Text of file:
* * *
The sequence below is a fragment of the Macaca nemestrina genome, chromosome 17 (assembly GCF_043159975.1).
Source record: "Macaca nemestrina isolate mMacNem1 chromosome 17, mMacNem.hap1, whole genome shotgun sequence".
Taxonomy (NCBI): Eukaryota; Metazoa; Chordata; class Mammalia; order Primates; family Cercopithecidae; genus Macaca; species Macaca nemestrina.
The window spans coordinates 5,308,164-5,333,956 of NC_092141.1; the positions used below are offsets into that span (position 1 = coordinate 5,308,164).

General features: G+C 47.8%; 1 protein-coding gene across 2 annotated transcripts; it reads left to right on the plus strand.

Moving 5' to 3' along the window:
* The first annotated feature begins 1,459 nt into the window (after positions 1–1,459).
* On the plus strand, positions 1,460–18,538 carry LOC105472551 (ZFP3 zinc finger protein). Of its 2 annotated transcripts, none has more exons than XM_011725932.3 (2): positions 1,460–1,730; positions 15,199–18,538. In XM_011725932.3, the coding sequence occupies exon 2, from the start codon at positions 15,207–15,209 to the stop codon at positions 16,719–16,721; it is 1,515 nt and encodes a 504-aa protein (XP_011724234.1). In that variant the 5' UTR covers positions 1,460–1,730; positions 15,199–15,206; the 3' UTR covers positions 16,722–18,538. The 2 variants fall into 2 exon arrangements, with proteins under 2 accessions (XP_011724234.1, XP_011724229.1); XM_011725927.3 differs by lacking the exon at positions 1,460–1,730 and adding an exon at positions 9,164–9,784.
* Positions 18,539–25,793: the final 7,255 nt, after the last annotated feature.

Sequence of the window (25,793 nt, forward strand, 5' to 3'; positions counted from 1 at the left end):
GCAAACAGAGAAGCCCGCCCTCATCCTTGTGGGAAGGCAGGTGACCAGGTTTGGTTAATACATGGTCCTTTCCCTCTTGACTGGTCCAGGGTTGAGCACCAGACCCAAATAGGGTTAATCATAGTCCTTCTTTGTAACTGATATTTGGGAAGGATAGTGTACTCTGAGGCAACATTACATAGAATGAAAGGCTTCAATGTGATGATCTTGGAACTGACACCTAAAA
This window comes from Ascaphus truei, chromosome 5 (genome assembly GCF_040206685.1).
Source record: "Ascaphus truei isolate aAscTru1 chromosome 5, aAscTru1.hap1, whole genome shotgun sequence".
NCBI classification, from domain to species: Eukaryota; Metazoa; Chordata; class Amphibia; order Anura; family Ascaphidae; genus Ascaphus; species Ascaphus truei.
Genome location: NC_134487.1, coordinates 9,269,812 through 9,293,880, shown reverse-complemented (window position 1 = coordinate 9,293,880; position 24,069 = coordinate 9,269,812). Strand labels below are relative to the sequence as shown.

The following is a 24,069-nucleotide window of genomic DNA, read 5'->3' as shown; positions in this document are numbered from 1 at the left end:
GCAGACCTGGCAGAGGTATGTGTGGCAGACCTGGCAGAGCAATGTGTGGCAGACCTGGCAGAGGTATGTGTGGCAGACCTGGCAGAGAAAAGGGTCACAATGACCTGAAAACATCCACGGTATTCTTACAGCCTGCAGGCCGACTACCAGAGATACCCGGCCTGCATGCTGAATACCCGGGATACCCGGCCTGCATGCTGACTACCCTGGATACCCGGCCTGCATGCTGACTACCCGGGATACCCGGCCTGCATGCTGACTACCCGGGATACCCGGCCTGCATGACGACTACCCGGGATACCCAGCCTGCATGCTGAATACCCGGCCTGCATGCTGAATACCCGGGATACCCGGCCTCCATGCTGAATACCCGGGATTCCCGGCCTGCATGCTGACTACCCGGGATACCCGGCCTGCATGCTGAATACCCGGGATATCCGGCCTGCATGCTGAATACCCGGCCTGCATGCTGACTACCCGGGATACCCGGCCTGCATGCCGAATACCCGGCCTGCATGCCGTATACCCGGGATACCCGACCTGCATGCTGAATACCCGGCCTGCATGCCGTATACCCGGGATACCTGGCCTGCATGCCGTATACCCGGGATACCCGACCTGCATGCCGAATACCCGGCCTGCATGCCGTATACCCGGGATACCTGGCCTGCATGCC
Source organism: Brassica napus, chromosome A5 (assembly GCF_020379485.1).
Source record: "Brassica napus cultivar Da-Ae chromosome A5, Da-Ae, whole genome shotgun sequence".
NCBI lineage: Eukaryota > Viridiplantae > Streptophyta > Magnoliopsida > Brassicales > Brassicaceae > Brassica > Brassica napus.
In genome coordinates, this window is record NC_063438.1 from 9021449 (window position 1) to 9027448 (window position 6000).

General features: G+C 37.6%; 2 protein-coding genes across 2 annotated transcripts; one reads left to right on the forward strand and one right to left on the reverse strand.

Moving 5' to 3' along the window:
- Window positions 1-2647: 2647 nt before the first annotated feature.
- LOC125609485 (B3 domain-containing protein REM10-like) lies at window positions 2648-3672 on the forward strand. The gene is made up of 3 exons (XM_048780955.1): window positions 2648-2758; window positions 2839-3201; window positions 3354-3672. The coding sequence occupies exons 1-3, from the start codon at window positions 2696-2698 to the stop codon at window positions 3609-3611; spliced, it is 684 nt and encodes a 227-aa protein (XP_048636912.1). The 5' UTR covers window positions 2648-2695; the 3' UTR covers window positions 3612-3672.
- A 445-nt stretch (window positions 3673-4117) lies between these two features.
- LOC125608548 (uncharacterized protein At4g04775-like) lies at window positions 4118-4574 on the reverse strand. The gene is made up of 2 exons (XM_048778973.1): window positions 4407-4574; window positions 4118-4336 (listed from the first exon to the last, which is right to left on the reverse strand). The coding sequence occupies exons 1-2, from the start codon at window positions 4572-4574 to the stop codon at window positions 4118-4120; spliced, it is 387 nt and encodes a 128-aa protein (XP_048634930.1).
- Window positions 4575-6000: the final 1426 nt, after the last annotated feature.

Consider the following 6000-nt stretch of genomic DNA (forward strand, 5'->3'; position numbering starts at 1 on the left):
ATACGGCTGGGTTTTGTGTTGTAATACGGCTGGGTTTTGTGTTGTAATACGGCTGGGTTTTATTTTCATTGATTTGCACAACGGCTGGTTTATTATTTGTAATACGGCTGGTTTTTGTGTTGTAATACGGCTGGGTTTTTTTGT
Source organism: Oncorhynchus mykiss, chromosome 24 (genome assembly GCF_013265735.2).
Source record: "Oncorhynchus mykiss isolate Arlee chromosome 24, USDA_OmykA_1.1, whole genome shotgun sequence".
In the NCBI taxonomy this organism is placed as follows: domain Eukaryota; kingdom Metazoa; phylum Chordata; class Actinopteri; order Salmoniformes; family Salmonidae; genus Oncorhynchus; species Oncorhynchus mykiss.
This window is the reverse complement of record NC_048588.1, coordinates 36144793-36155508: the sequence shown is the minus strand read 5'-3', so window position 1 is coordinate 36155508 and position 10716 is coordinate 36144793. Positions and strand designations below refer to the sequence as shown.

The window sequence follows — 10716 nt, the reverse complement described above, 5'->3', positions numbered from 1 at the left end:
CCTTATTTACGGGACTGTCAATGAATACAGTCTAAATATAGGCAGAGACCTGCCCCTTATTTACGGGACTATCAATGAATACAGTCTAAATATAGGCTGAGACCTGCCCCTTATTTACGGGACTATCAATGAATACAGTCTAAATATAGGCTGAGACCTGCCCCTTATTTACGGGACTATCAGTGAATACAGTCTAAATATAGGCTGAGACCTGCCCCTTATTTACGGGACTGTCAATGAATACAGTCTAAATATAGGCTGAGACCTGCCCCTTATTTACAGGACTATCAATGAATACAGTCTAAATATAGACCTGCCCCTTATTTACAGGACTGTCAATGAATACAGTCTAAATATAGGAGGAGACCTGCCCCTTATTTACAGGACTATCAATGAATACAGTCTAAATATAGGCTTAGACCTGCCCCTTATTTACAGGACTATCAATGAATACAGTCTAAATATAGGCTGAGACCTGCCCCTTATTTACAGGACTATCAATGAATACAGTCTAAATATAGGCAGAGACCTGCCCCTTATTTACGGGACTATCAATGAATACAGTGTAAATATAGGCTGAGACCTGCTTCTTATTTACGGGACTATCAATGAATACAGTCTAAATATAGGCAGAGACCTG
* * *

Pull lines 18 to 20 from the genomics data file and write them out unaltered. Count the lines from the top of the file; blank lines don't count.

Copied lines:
Source organism: Brassica napus, chromosome A5 (assembly GCF_020379485.1).
Source record: "Brassica napus cultivar Da-Ae chromosome A5, Da-Ae, whole genome shotgun sequence".
NCBI lineage: Eukaryota > Viridiplantae > Streptophyta > Magnoliopsida > Brassicales > Brassicaceae > Brassica > Brassica napus.